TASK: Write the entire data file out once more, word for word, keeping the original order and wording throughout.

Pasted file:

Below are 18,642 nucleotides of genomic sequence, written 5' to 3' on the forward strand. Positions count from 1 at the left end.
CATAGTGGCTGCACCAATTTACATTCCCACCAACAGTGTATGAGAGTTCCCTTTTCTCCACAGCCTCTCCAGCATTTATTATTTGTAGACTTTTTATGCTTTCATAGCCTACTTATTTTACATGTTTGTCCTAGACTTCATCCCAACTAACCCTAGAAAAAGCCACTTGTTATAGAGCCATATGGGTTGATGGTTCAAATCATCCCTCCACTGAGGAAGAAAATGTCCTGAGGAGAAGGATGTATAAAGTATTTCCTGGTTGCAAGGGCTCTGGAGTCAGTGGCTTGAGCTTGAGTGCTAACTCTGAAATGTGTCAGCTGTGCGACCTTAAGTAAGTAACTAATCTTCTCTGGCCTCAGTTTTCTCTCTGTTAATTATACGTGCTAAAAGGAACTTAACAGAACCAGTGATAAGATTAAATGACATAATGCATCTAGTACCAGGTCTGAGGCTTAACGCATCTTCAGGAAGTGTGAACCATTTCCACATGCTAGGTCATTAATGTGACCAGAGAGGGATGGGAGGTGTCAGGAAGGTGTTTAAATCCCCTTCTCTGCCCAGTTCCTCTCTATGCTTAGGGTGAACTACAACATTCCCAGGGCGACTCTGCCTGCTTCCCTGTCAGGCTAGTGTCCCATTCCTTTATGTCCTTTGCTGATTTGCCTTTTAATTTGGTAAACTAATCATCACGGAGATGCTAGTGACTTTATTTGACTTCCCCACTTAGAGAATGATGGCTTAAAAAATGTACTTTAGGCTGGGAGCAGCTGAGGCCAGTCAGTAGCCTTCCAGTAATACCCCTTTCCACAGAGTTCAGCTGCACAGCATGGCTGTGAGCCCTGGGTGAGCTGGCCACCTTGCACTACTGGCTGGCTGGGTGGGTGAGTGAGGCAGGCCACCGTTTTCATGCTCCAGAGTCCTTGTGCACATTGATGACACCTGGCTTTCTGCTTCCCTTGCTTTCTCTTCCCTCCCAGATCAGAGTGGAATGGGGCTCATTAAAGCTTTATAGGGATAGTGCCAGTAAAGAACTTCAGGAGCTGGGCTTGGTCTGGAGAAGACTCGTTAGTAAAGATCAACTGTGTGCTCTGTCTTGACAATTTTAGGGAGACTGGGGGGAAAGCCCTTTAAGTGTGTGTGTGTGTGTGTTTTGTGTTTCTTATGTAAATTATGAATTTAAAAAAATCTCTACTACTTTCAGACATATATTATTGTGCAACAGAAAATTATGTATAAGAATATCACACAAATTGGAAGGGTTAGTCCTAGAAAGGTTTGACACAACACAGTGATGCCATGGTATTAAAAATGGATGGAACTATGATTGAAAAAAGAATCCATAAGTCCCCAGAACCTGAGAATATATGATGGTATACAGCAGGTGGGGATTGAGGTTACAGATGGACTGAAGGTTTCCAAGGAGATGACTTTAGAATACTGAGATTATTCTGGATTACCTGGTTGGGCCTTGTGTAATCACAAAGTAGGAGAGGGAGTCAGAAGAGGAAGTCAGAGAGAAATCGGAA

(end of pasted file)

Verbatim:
Below are 18,642 nucleotides of genomic sequence, written 5' to 3' on the forward strand. Positions count from 1 at the left end.
CATAGTGGCTGCACCAATTTACATTCCCACCAACAGTGTATGAGAGTTCCCTTTTCTCCACAGCCTCTCCAGCATTTATTATTTGTAGACTTTTTATGCTTTCATAGCCTACTTATTTTACATGTTTGTCCTAGACTTCATCCCAACTAACCCTAGAAAAAGCCACTTGTTATAGAGCCATATGGGTTGATGGTTCAAATCATCCCTCCACTGAGGAAGAAAATGTCCTGAGGAGAAGGATGTATAAAGTATTTCCTGGTTGCAAGGGCTCTGGAGTCAGTGGCTTGAGCTTGAGTGCTAACTCTGAAATGTGTCAGCTGTGCGACCTTAAGTAAGTAACTAATCTTCTCTGGCCTCAGTTTTCTCTCTGTTAATTATACGTGCTAAAAGGAACTTAACAGAACCAGTGATAAGATTAAATGACATAATGCATCTAGTACCAGGTCTGAGGCTTAACGCATCTTCAGGAAGTGTGAACCATTTCCACATGCTAGGTCATTAATGTGACCAGAGAGGGATGGGAGGTGTCAGGAAGGTGTTTAAATCCCCTTCTCTGCCCAGTTCCTCTCTATGCTTAGGGTGAACTACAACATTCCCAGGGCGACTCTGCCTGCTTCCCTGTCAGGCTAGTGTCCCATTCCTTTATGTCCTTTGCTGATTTGCCTTTTAATTTGGTAAACTAATCATCACGGAGATGCTAGTGACTTTATTTGACTTCCCCACTTAGAGAATGATGGCTTAAAAAATGTACTTTAGGCTGGGAGCAGCTGAGGCCAGTCAGTAGCCTTCCAGTAATACCCCTTTCCACAGAGTTCAGCTGCACAGCATGGCTGTGAGCCCTGGGTGAGCTGGCCACCTTGCACTACTGGCTGGCTGGGTGGGTGAGTGAGGCAGGCCACCGTTTTCATGCTCCAGAGTCCTTGTGCACATTGATGACACCTGGCTTTCTGCTTCCCTTGCTTTCTCTTCCCTCCCAGATCAGAGTGGAATGGGGCTCATTAAAGCTTTATAGGGATAGTGCCAGTAAAGAACTTCAGGAGCTGGGCTTGGTCTGGAGAAGACTCGTTAGTAAAGATCAACTGTGTGCTCTGTCTTGACAATTTTAGGGAGACTGGGGGGAAAGCCCTTTAAGTGTGTGTGTGTGTGTGTTTTGTGTTTCTTATGTAAATTATGAATTTAAAAAAATCTCTACTACTTTCAGACATATATTATTGTGCAACAGAAAATTATGTATAAGAATATCACACAAATTGGAAGGGTTAGTCCTAGAAAGGTTTGACACAACACAGTGATGCCATGGTATTAAAAATGGATGGAACTATGATTGAAAAAAGAATCCATAAGTCCCCAGAACCTGAGAATATATGATGGTATACAGCAGGTGGGGATTGAGGTTACAGATGGACTGAAGGTTTCCAAGGAGATGACTTTAGAATACTGAGATTATTCTGGATTACCTGGTTGGGCCTTGTGTAATCACAAAGTAGGAGAGGGAGTCAGAAGAGGAAGTCAGAGAGAAATCGGAA